Becoming Clean (Mark 7:1-23)

wash hands

At first glance, today’s passage seems like it’s a fight over an arcane issue that doesn’t involve us at all. But, actually, this passage is very much about an issue that concerns all of us. The issue is really what is wrong with us, and what we should do about it. The religious leaders of Jesus' time point out a problem that affects all of us. Jesus even agrees with them that there’s a problem. But then Jesus shows us that the way we normally deal with the problem is wrong, before we get a hint of the right way to deal with the problem.

So first, what’s the problem?

The real issue in this passage is simply moral purity. The main point of this passage is often overlooked because it is presented in the context of Jewish laws and traditions regarding cleanliness. However, the underlying issue is something that affects everyone. We have a feeling that there is something wrong with us. We believe we need something to purify and transform us into the person we are meant to be.

If you read the Old Testament laws, especially in the book of Leviticus, then you discover that there are a lot of laws about uncleanness. Over and over again you read about clean and unclean and holy in the book of Leviticus. Some of the laws seem so arcane that when we read them we get frustrated and wonder what in the world they have to do with us.

One of the problems we have is that we think that clean means hygienic, like when your mother tells you to wash your hands because they’re dirty before you come to eat your lunch. Clean in the Bible really doesn’t have to do with hygiene, but of being purified and cleansed so that you could approach God. Because God is completely holy and without any defilement at all, God required that the people approach him in purity. And so Leviticus spends a lot of time explaining what makes people clean and unclean. The term occurs over 70 times in the book of Leviticus. We don’t understand all the reasons behind all of these commands, but we kind of get the idea that we can’t approach God just as we are because we’re unclean. We know that there’s something wrong with us. Once again, the key issue lies not in hygiene, but in our preparedness to come before God.

The bottom line in Leviticus is that if you’re unclean – and there are many ways that you can become unclean – you have no access to God. If you’re an ordinary person, and you are unclean for whatever reason, then you are temporarily cut off from the other people until you’re made clean again. But if you’re a priest, then it’s even more serious. God says to the priests, “For the generations to come, if any of your descendants is ceremonially unclean and yet comes near the sacred offerings that the Israelites consecrate to the LORD, that person must be cut off from my presence. I am the LORD” (Leviticus 22:3).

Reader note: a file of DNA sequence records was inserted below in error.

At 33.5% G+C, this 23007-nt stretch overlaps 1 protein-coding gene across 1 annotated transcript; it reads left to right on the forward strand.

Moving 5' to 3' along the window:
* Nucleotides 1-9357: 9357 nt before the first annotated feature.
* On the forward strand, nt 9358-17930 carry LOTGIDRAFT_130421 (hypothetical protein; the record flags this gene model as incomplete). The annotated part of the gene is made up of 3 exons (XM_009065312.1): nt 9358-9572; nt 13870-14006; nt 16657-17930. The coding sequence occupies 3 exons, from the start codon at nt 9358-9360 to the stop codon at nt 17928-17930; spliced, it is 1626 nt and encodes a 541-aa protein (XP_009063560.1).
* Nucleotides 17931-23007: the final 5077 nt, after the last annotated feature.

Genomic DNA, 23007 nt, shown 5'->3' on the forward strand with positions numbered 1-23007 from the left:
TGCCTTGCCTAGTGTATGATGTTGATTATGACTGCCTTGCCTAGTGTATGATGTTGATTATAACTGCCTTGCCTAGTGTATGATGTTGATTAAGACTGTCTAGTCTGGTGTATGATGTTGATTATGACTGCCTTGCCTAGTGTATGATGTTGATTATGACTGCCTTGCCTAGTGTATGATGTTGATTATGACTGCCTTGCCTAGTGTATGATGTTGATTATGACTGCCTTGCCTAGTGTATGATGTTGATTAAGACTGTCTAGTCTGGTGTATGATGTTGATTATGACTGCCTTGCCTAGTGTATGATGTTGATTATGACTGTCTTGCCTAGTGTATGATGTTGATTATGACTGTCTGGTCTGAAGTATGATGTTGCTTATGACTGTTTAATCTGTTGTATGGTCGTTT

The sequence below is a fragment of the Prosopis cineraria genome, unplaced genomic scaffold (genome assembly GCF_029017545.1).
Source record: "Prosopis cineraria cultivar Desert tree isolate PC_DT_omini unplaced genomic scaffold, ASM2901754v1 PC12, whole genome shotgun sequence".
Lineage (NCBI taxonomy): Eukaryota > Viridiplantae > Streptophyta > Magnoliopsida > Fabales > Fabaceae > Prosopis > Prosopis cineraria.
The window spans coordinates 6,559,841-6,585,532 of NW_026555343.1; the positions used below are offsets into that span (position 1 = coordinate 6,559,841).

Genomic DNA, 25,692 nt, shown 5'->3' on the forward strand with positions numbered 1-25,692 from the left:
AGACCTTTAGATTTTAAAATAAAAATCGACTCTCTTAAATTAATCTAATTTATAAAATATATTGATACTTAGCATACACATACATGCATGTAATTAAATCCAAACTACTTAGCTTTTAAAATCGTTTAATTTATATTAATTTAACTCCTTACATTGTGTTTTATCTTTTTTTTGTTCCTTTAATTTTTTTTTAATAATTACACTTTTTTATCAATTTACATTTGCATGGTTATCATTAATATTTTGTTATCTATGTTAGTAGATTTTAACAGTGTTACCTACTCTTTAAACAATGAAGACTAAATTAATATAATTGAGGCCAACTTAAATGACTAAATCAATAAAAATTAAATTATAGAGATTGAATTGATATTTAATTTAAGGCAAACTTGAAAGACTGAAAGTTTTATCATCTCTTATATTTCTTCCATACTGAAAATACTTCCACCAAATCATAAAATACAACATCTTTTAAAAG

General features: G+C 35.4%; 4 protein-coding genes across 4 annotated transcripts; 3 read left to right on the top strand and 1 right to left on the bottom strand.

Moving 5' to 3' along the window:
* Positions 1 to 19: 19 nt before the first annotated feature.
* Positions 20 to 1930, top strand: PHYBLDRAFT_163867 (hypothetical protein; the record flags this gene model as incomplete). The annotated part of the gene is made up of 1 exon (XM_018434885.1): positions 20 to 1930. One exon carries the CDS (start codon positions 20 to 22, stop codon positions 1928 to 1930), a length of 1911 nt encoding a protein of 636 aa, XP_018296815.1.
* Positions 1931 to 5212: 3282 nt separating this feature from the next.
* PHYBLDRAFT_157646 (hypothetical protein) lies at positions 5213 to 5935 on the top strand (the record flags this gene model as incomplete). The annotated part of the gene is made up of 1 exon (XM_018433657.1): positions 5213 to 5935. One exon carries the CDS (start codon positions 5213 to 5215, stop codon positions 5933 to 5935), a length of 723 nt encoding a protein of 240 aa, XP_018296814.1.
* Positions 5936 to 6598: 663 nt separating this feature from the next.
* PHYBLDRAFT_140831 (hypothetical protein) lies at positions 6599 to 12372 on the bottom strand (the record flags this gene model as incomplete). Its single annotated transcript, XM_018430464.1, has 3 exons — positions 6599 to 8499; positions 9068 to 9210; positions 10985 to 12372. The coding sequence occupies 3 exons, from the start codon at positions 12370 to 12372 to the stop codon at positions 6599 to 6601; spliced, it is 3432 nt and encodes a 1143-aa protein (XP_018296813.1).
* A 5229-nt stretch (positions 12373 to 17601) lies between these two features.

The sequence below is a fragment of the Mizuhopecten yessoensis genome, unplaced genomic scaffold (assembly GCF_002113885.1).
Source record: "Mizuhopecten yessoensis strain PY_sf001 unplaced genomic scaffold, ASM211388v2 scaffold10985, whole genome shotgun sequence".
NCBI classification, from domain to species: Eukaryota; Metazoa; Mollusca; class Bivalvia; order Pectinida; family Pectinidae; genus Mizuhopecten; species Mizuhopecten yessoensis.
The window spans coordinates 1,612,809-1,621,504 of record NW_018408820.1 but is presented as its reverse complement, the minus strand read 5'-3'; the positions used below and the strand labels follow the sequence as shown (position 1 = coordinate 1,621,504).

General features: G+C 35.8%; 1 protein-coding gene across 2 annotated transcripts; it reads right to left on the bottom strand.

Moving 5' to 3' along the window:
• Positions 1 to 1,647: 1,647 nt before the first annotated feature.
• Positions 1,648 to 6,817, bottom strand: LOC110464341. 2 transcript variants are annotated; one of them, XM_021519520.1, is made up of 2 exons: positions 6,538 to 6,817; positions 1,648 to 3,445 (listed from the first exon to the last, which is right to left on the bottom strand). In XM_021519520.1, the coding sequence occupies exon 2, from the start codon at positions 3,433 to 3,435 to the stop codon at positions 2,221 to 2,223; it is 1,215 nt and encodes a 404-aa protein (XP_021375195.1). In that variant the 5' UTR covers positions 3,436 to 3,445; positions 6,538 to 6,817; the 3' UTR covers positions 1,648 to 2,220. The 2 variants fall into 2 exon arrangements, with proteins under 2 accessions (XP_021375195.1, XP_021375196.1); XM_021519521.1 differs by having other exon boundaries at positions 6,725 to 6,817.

As you read the Old Testament, you at first think that it’s all about these arbitrary rules about what you can touch and what you can eat. It’s frustrating too because there’s no real way you can avoid becoming unclean at least some of the time. It’s only later that you begin to see that it’s not really about rules and technicalities. All of these point to something much deeper: our hearts. So when Isaiah encounters God, he’s filled with fear and cries out, “Woe to me! I am ruined! For I am a man of unclean lips, and I live among a people of unclean lips, and my eyes have seen the King, the LORD Almighty” (Isaiah 6:5). He knows that he’s in no condition to stand in God’s presence. His very life is in danger. Isaiah says again in chapter 64, “All of us have become like one who is unclean, and all our righteous acts are like filthy rags; we all shrivel up like a leaf, and like the wind our sins sweep us away.”

If we’re honest, all of us can look at ourselves as well and acknowledge that yes, no matter who we are, that this is a problem. All of us sense that there’s something deeply wrong, deeply unclean about our hearts. And it affects even the best of us. Kay Warren, a pastor’s wife, tells of the first time she visited Rwanda. She had heard about the 1994 genocide that had left a million people dead – tortured, raped, and murdered. “I naively assumed I would be able to look men and women in the eyes and tell if they had been involved,” she says.

I was full of self-righteous judgment… Instead of finding leering, menacing creatures, I met men and women who looked and behaved a lot like me… There were no monsters in Rwanda, just people like you and me… Before that trip, I can’t tell you the number of times I reacted to evil I read about or witnessed by saying, “I would never do that!” But thousands of years of bloody human history prove differently. Fifty-four years of my own history prove differently. We are all proficient in our ability to conceive, plan, and execute evil… You might as well face the shameful truth: You and I, put in the right situation, will do absolutely anything. Given the right circumstances, I am capable of any sin. I’ve grown more afraid of the monster lurking in the dark corners of my soul than of any monster lurking in the dark corners of my house.

Aleksandr Solzhenitsyn puts the problem well: